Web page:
Burn Without The Sweat
Swimming provides a great cardiovascular workout without stressing the joints. To maximize your workout, personal trainer Irving Henson advises that you first focus on proper swim technique: “Breath in when you have your head above water and breathe out while you are under water. This way, you don’t lose out on valuable oxygen.”
He adds, “Seventy per cent of successful swimming comes from reduced ‘drag’: only 30 per cent from hand movement. So keep your body as horizontal as possible and wear a swim cap.”
To burn more calories – and have more fun – Irving suggests:
* Adding Resistance – Buoyant ankle cuffs keep your feet afloat, making it harder to paddle. Or, don flippers – they make you move faster, but your legs work harder.
* Internal Training – Swim 10 laps with buoyancy cuffs, then do 10 without. Or, do leg extensions or tricep dips in the water after every lap.
* Building Speed – Swim as many lengths as you can within a certain time, say 20 laps in 20 minutes. The goal is to gradually increase the number of laps you do in the same amount of time.
Lean, Mean Cycling Machine
Cycling gets the heart pumping and sculpts your butt and thighs. Whether you enjoy cycling outdoors or on a stationary bike, make the most of your workout with these simple tips from
Fitness Consultant and aerobic instructor, Bong Asuncion:
* Add Intensity – Increase the revolutions per minute (rpm), cycle uphill, vary speed intervals or change seating positions.
* Workout Plan – Bong suggests this eight-week plan to pump up your ride:
- Weeks 1 & 2 (Twice or thrice a week)
Start a 20-minute routine to let your body adjust to the activity and build endurance. Gradually increase to a 30-minute routine.
- Weeks 3 & 4 (Twice or Thrice a week)
Go for interval training, adding sprints and hills. Alternate one- to two-minute spins with three minutes of paced pedaling. With paced pedaling, you cycle at an intensity that’s high enough to reach your minimum target workout zone (65 per cent). Spin pedaling is similar to sprinting and you should reach the competitive part of your target workout zone (80 per cent). Here’s how to calculate your target heart rate zone:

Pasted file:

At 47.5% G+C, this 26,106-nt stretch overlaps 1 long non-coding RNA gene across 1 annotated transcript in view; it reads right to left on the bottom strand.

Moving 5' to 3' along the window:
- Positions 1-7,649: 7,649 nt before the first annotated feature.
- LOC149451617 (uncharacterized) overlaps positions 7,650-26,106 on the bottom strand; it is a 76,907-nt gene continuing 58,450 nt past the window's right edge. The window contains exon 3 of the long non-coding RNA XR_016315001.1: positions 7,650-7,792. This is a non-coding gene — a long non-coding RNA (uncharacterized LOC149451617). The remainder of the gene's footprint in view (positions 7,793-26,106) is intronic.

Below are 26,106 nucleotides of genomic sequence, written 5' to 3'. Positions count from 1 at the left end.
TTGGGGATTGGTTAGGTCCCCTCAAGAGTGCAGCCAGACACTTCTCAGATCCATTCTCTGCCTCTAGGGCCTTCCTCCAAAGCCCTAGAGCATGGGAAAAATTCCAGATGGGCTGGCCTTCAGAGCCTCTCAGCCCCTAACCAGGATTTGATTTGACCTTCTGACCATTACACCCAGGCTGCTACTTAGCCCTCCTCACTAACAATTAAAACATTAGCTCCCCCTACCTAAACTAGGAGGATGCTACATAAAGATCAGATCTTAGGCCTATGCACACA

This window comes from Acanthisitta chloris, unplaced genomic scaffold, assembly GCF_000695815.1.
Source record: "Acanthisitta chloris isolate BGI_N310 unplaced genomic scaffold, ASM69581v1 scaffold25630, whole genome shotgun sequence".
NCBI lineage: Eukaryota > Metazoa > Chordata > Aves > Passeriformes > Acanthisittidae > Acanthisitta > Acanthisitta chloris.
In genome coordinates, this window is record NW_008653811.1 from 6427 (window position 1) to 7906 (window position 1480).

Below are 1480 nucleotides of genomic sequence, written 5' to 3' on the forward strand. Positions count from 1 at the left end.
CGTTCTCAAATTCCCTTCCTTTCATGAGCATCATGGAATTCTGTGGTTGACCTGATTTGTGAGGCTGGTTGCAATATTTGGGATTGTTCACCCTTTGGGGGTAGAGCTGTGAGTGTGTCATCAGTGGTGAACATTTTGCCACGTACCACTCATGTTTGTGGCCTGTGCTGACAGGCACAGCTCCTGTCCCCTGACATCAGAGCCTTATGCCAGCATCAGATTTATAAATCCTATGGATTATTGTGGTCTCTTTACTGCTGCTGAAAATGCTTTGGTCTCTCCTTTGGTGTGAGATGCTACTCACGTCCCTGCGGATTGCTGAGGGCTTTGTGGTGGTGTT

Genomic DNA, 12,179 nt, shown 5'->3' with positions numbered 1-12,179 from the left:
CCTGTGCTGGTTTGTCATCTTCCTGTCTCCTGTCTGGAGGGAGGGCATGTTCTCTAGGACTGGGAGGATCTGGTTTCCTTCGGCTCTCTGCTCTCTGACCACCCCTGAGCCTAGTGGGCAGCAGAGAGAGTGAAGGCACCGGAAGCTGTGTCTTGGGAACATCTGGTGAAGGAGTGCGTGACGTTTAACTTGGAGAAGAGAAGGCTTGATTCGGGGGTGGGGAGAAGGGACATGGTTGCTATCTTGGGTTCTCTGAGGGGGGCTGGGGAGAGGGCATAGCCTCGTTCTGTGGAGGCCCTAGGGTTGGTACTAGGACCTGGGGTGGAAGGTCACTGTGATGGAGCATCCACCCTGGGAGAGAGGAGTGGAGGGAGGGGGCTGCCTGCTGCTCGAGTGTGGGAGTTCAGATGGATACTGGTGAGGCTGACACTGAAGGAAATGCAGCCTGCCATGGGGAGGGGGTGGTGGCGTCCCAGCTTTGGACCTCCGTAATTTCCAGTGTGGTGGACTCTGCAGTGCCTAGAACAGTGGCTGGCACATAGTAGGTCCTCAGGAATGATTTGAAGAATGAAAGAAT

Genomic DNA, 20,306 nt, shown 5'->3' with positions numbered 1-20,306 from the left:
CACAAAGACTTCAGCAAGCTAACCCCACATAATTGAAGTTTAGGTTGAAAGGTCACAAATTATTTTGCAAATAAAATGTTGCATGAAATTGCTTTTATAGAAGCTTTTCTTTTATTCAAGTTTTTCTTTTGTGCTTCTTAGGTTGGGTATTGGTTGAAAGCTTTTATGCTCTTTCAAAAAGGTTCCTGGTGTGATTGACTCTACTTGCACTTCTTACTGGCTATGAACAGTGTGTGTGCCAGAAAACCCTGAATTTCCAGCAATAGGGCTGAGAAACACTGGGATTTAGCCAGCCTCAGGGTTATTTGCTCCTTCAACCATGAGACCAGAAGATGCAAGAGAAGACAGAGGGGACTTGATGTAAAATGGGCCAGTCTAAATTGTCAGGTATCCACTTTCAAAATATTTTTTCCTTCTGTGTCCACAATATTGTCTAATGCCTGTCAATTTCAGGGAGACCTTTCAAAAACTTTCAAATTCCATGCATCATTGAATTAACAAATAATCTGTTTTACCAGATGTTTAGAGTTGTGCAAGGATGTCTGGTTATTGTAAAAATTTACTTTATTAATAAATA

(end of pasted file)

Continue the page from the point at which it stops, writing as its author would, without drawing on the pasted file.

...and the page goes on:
Maximum Heart Rate (MHR) = 220 – age
Resting Heart Rate (RHR) = Count your pulse for 15 seconds x 15
Target Heart Rate Zone (THR) = (MHR – RHR) x (0.65 to 0.8)
- Weeks 5 &6 (Three to four times a week)
Continue interval training with longer sprints and aim for three- to five-minute spins followed by two-minute paved pedal speed.
- Weeks 7 & 8 (Four to five times a week)
Increase the distance covered within your 30-minute routine.
Walk Your Way Trim
A brisk power walk improves your heart and lung capacity, and tones your body, says Karen Sia, Amore Fitness Corporate Fitness Executive. If you’re already putting in 30 minutes, three to four times a week, great! But to pump up that walk, Karen suggests:
* Arm Work – Punch or swing your arms overhead activity. Do each arm movement for about five minute brisk walks.
* Interval Training – Alternate squats, hops, high-intensity lunges or shuffles with five-minute brisk walks. On a treadmill, select an uphill cross training programme.
* Pace Quickener – If your workout is 30 minutes, time your outward journey at 15 minutes. On your return, aim to reduce the time by walking faster. Karen stresses the importance of stretching: “A good five-minute warm-up before stretching is better than stretching with cold muscles.”
Fire Up Your Body
We’ve all heard about the multiple benefits of yoga. Yoga principal teacher Joan Seow Harakuma stresses the importance of proper hands-on guidance. “The right teacher will be able to show you the right way to move the body, the right methods to do the poses. If done incorrectly, one can easily injure the body.”
* Heat Generators – There are several forms of yoga, like Ashtanga, lyengar and Vinyasa, all part of Hatha yoga. These methods all have different approaches and asana (pose) work. Joan adds, “Assuming one knows the correct methods and poses, it’s possible to link th e poses. By doing so, there’ll be changes to the body, such as creating more heat in the body. Vinyasa and Ashtanga are examples of yoga styles that flow from one pose to another. “These styles help the body “generate heat” – they'll improve blood circulation and strengthen the body.
* Power Poses – For a more intense session, look for a class that incorporates inversions. Adds Joan, “when done correctly, these poses revitalize one’s body system by reversing the effects of gravity and flooding the vital organs and brain with nourishment.” Examples of inverted poses are the Bridge, Plough and Shoulder Stand poses.
Women's Weekly mgz